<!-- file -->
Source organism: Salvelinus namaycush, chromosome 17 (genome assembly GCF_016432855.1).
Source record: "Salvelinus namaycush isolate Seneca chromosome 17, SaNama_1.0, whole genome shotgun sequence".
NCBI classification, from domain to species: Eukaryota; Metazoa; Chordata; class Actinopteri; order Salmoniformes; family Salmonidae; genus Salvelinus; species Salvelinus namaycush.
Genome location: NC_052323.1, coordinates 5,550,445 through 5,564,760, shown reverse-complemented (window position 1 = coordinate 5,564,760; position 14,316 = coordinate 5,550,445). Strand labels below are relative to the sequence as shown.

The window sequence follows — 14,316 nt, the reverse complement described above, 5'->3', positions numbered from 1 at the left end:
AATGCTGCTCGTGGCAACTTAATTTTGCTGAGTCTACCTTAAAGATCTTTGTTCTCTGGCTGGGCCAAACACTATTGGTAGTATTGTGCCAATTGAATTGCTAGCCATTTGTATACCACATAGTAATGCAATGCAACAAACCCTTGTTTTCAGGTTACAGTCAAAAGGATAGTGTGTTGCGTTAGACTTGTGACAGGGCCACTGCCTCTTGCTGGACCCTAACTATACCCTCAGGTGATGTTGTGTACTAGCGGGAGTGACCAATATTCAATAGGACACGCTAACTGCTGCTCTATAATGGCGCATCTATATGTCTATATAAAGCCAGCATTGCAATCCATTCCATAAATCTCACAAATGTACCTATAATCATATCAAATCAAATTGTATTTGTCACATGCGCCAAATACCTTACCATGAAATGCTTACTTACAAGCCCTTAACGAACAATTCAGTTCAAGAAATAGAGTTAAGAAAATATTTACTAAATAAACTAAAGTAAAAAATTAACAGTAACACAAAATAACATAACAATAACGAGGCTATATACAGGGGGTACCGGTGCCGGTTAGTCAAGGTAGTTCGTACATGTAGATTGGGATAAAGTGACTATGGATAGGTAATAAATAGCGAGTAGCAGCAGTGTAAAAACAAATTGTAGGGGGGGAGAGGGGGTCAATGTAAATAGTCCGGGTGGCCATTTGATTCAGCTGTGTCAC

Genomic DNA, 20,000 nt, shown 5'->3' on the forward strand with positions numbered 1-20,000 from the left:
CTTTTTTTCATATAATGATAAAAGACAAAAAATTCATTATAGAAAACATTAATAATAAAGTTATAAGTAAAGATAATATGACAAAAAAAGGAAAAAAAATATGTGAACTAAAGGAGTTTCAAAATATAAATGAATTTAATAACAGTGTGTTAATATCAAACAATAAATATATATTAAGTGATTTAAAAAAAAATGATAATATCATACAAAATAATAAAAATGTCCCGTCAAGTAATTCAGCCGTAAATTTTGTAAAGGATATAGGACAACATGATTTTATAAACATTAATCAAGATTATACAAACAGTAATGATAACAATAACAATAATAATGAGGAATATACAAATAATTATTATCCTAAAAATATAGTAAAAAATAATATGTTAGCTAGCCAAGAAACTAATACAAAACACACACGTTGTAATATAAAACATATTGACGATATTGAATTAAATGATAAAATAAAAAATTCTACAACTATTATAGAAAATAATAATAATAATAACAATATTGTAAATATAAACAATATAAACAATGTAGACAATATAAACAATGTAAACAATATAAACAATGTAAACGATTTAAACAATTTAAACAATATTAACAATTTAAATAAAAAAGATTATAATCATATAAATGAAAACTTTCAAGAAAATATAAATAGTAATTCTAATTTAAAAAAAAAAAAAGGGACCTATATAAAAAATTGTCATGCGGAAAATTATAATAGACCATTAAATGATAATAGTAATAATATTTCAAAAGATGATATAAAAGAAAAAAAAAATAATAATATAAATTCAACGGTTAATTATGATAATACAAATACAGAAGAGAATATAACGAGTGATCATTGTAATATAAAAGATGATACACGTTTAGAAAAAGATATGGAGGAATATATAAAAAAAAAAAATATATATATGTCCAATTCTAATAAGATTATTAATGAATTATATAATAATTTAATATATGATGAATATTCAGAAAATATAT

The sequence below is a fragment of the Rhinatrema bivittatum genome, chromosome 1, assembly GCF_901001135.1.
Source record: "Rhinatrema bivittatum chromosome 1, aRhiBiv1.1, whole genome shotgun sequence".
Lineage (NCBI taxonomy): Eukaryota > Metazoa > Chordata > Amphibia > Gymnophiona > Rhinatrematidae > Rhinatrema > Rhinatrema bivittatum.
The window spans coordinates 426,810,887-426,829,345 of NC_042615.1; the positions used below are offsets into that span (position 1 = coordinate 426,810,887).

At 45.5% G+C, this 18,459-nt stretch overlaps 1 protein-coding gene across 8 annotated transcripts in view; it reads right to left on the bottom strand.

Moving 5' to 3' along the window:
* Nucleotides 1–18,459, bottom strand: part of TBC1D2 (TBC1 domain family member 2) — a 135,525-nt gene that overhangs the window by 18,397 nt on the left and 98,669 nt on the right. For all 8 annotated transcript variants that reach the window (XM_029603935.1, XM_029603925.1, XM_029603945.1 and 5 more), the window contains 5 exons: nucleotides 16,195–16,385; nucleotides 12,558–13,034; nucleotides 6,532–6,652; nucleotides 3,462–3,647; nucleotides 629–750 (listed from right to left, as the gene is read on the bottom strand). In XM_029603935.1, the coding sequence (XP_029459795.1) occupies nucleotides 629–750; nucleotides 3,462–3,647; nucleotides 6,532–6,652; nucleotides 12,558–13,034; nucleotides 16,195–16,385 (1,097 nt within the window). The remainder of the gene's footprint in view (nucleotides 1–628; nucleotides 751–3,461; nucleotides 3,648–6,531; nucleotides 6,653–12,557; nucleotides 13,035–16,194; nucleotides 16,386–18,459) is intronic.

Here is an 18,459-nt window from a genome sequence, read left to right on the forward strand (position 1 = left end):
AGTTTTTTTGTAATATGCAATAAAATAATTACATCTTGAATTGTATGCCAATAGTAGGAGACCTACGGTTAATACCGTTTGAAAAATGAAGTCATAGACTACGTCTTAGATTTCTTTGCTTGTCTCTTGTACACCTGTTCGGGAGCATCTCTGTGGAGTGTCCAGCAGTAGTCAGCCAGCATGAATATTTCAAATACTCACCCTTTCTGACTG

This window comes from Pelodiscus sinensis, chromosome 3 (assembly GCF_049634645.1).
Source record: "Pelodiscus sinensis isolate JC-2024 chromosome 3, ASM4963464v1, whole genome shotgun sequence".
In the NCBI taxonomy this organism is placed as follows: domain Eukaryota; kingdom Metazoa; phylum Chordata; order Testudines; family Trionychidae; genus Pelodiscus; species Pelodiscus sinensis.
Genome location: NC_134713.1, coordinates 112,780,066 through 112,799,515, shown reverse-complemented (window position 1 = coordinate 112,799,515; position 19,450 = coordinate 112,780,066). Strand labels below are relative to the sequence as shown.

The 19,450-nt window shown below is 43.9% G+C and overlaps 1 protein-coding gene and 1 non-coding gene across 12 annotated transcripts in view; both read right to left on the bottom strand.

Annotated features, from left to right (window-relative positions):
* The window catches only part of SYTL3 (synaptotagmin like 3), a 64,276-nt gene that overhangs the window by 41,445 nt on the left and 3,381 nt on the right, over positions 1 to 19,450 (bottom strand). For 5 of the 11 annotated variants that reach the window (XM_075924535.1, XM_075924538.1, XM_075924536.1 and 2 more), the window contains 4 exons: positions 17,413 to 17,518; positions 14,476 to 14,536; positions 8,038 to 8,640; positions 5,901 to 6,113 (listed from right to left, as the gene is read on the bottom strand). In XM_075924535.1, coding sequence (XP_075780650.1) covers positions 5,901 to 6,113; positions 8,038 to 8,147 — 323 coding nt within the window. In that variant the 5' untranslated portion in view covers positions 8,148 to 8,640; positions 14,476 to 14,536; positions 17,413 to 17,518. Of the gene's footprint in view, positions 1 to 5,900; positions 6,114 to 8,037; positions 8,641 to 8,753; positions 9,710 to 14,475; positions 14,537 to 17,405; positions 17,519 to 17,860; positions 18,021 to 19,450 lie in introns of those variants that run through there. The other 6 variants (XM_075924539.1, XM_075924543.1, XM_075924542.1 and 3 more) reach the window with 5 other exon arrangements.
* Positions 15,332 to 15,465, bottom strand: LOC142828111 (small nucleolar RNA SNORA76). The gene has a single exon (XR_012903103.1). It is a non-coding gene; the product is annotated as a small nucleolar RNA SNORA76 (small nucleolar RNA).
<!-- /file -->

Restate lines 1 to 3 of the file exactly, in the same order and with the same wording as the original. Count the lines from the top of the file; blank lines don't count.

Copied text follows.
Source organism: Salvelinus namaycush, chromosome 17 (genome assembly GCF_016432855.1).
Source record: "Salvelinus namaycush isolate Seneca chromosome 17, SaNama_1.0, whole genome shotgun sequence".
NCBI classification, from domain to species: Eukaryota; Metazoa; Chordata; class Actinopteri; order Salmoniformes; family Salmonidae; genus Salvelinus; species Salvelinus namaycush.